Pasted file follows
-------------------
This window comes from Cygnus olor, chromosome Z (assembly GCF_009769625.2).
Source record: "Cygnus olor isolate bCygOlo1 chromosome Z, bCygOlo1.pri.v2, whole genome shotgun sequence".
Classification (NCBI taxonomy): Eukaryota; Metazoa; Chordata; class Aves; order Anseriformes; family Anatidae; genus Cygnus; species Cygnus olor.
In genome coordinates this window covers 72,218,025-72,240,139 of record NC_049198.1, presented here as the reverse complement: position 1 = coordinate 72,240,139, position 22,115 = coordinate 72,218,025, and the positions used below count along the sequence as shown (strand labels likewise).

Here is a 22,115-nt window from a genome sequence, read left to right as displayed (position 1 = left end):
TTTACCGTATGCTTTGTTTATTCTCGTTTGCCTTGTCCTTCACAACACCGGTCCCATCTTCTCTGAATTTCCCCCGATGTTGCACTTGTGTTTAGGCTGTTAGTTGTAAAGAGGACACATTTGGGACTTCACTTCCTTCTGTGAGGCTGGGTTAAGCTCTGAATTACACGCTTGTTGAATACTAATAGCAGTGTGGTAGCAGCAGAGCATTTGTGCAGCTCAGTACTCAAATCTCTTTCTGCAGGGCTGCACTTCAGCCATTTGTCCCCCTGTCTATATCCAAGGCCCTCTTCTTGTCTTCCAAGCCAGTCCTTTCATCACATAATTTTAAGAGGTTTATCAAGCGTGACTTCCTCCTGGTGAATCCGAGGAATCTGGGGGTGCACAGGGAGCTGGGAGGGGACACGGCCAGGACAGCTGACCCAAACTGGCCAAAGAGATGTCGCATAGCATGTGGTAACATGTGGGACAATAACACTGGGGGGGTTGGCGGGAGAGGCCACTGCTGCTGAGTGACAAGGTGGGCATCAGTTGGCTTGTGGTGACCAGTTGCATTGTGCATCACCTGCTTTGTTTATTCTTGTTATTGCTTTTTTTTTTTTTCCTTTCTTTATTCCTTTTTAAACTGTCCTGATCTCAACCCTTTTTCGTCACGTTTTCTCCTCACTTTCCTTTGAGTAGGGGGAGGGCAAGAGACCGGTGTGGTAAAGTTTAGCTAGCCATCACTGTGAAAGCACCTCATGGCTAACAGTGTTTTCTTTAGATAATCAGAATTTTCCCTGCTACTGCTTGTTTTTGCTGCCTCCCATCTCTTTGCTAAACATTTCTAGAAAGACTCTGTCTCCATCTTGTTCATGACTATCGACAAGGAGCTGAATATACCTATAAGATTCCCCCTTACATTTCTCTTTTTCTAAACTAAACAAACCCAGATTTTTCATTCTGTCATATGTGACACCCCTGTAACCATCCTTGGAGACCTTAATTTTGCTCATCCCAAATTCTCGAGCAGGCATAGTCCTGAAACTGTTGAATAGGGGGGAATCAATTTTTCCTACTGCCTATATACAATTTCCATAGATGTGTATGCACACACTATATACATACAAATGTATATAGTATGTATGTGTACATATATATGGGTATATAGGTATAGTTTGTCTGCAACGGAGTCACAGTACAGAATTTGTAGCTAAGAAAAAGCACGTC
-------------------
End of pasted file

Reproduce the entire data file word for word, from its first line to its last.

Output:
This window comes from Cygnus olor, chromosome Z (assembly GCF_009769625.2).
Source record: "Cygnus olor isolate bCygOlo1 chromosome Z, bCygOlo1.pri.v2, whole genome shotgun sequence".
Classification (NCBI taxonomy): Eukaryota; Metazoa; Chordata; class Aves; order Anseriformes; family Anatidae; genus Cygnus; species Cygnus olor.
In genome coordinates this window covers 72,218,025-72,240,139 of record NC_049198.1, presented here as the reverse complement: position 1 = coordinate 72,240,139, position 22,115 = coordinate 72,218,025, and the positions used below count along the sequence as shown (strand labels likewise).

Here is a 22,115-nt window from a genome sequence, read left to right as displayed (position 1 = left end):
TTTACCGTATGCTTTGTTTATTCTCGTTTGCCTTGTCCTTCACAACACCGGTCCCATCTTCTCTGAATTTCCCCCGATGTTGCACTTGTGTTTAGGCTGTTAGTTGTAAAGAGGACACATTTGGGACTTCACTTCCTTCTGTGAGGCTGGGTTAAGCTCTGAATTACACGCTTGTTGAATACTAATAGCAGTGTGGTAGCAGCAGAGCATTTGTGCAGCTCAGTACTCAAATCTCTTTCTGCAGGGCTGCACTTCAGCCATTTGTCCCCCTGTCTATATCCAAGGCCCTCTTCTTGTCTTCCAAGCCAGTCCTTTCATCACATAATTTTAAGAGGTTTATCAAGCGTGACTTCCTCCTGGTGAATCCGAGGAATCTGGGGGTGCACAGGGAGCTGGGAGGGGACACGGCCAGGACAGCTGACCCAAACTGGCCAAAGAGATGTCGCATAGCATGTGGTAACATGTGGGACAATAACACTGGGGGGGTTGGCGGGAGAGGCCACTGCTGCTGAGTGACAAGGTGGGCATCAGTTGGCTTGTGGTGACCAGTTGCATTGTGCATCACCTGCTTTGTTTATTCTTGTTATTGCTTTTTTTTTTTTTCCTTTCTTTATTCCTTTTTAAACTGTCCTGATCTCAACCCTTTTTCGTCACGTTTTCTCCTCACTTTCCTTTGAGTAGGGGGAGGGCAAGAGACCGGTGTGGTAAAGTTTAGCTAGCCATCACTGTGAAAGCACCTCATGGCTAACAGTGTTTTCTTTAGATAATCAGAATTTTCCCTGCTACTGCTTGTTTTTGCTGCCTCCCATCTCTTTGCTAAACATTTCTAGAAAGACTCTGTCTCCATCTTGTTCATGACTATCGACAAGGAGCTGAATATACCTATAAGATTCCCCCTTACATTTCTCTTTTTCTAAACTAAACAAACCCAGATTTTTCATTCTGTCATATGTGACACCCCTGTAACCATCCTTGGAGACCTTAATTTTGCTCATCCCAAATTCTCGAGCAGGCATAGTCCTGAAACTGTTGAATAGGGGGGAATCAATTTTTCCTACTGCCTATATACAATTTCCATAGATGTGTATGCACACACTATATACATACAAATGTATATAGTATGTATGTGTACATATATATGGGTATATAGGTATAGTTTGTCTGCAACGGAGTCACAGTACAGAATTTGTAGCTAAGAAAAAGCACGTC